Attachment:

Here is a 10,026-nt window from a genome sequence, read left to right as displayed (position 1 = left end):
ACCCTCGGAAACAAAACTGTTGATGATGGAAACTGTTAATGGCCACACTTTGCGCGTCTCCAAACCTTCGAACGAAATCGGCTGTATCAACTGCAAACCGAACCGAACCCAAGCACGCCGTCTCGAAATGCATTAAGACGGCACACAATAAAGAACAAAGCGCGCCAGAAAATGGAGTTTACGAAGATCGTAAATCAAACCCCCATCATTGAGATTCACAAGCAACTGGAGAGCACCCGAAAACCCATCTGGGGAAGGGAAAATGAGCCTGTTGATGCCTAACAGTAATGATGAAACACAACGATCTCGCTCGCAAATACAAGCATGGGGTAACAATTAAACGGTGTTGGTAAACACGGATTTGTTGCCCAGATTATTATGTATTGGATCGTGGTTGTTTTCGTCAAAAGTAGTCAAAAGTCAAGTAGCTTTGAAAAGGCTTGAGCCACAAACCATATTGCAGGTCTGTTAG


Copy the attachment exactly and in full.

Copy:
Here is a 10,026-nt window from a genome sequence, read left to right as displayed (position 1 = left end):
ACCCTCGGAAACAAAACTGTTGATGATGGAAACTGTTAATGGCCACACTTTGCGCGTCTCCAAACCTTCGAACGAAATCGGCTGTATCAACTGCAAACCGAACCGAACCCAAGCACGCCGTCTCGAAATGCATTAAGACGGCACACAATAAAGAACAAAGCGCGCCAGAAAATGGAGTTTACGAAGATCGTAAATCAAACCCCCATCATTGAGATTCACAAGCAACTGGAGAGCACCCGAAAACCCATCTGGGGAAGGGAAAATGAGCCTGTTGATGCCTAACAGTAATGATGAAACACAACGATCTCGCTCGCAAATACAAGCATGGGGTAACAATTAAACGGTGTTGGTAAACACGGATTTGTTGCCCAGATTATTATGTATTGGATCGTGGTTGTTTTCGTCAAAAGTAGTCAAAAGTCAAGTAGCTTTGAAAAGGCTTGAGCCACAAACCATATTGCAGGTCTGTTAG